15-Lipoxygenase has been implicated in the in vivo oxidation of low density lipoprotein (LDL) a process thought to be important in the origin and/or progression of human atherogenesis. We have suggested previously that oxidation of LDL's cholesteryl esters (CE) and phospholipids by soybean (SLO) or human recombinant 15-lipoxygenase (rhLO) can be ascribed largely to α- tocopherol (α-TOH)-mediated peroxidation (TMP). In this study we demonstrate that addition to LDL of unesterified linoleate (18:2), other free fatty acid (FFA) substrates, or phospholipase A2 (PLA2) significantly enhanced the accumulation of CE hydro(pero)xides (CE-O(O)H) induced by rhLO, whereas the corresponding CE and nonsubstrate FFA were without effect. The enhanced CE- O(O)H accumulation showed a dependence on the concentration of free 18:2 in LDL. In contrast, addition of 18:2 had little effect on LDL oxidation induced by aqueous peroxyl radicals or Cu2+ ions. Analyses of the regio- and stereoisomers of oxidized 18:2 in SLO-treated native LDL demonstrated that the small amounts of 18:2 associated with the lipoprotein were oxidized enzymically and within minutes, whereas cholesteryl linoleate (Ch18:2) was oxidized nonenzymically and continuously over hours. α-Tocopheroxyl radical (α-TO·) formed in LDL exposed to SLO was enhanced by addition of 18:2 or PLA2. With rhLO and 18:2-supplemented LDL, oxidation of 18:2 was entirely enzymic, whereas that of Ch18:2 was largely, though not completely, nonenzymic. The small extent of enzymic Ch18:2 oxidation increased with increasing enzyme to LDL ratios. Ascorbate and the reduced form of coenzyme Q, ubiquinol-10, which are both capable of reducing α-TO· and thereby preventing TMP, inhibited nonenzymic Ch18:2 oxidation induced by rhLO. Trolox and ascorbyl palmitate, which also inhibit TMP, ameliorated both enzymic and nonenzymic oxidation of LDL's lipids, whereas probucol, a radical scavenger not capable of preventing TMP, was ineffective. These results demonstrate that rhLO-induced oxidation of CE is largely nonenzymic and increases with LDL's content of FFA substrates. We propose that conditions which increase LDL's FFA content, such as the presence of lipases, increase 15-LO-induced LDL lipid peroxidation and that this process requires only an initial, transient enzymic activity.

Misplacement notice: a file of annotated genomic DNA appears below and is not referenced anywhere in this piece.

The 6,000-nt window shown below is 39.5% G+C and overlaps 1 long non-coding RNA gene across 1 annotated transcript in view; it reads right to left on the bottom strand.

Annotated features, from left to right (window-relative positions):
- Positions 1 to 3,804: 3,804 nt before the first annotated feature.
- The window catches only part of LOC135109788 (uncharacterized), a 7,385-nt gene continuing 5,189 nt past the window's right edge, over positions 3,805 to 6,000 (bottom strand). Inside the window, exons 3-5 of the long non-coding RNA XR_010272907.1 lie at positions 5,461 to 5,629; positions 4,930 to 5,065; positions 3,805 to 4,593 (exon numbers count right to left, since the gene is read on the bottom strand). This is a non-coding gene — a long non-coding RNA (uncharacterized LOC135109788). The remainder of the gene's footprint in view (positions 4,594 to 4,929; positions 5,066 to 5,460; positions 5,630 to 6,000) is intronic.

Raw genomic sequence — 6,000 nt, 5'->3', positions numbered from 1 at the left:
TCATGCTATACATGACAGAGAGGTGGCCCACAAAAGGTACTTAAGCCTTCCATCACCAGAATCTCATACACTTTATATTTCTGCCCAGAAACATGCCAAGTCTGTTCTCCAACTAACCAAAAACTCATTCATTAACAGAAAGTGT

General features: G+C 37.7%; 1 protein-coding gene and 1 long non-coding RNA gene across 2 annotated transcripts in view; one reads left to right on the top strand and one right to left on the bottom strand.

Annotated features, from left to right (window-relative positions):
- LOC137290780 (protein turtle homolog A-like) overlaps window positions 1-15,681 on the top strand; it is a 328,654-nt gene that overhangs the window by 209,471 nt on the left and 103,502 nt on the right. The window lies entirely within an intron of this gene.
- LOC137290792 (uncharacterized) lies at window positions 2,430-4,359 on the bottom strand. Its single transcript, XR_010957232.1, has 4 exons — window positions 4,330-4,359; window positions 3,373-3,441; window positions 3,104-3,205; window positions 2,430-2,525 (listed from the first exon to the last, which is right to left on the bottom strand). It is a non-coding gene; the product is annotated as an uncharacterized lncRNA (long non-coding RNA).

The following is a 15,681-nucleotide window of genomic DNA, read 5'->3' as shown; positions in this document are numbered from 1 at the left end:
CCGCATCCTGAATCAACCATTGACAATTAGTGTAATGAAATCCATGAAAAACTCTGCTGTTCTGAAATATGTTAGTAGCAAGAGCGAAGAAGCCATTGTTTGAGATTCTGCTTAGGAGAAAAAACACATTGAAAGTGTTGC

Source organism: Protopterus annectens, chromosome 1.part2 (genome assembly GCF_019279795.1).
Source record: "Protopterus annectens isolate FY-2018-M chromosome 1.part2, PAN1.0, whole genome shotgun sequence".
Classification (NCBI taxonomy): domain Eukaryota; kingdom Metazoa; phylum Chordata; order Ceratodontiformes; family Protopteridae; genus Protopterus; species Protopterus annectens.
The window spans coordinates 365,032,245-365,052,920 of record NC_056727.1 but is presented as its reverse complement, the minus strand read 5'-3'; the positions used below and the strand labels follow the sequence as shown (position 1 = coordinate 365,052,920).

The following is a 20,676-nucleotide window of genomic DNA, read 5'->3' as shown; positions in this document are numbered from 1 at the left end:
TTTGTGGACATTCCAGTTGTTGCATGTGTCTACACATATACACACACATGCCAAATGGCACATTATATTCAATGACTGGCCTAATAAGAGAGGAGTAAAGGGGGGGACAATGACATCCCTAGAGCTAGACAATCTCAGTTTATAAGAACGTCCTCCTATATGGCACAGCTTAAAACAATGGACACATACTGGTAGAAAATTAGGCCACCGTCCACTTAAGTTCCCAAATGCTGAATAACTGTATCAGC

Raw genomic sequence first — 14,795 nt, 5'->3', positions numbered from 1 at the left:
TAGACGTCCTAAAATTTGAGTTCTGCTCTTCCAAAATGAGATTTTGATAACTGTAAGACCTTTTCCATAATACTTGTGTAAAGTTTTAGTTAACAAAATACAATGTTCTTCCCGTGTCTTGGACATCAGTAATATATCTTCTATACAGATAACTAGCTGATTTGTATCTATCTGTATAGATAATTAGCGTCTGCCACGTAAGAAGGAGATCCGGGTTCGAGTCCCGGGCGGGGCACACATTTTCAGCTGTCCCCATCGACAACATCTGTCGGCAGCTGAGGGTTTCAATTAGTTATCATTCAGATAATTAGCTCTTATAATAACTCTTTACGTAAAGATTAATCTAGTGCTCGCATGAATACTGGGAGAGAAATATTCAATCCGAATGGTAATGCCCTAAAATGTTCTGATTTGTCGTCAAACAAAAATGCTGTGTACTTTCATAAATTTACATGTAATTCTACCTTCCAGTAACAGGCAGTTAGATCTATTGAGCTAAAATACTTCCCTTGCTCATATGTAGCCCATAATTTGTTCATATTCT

ASJC Scopus subject areas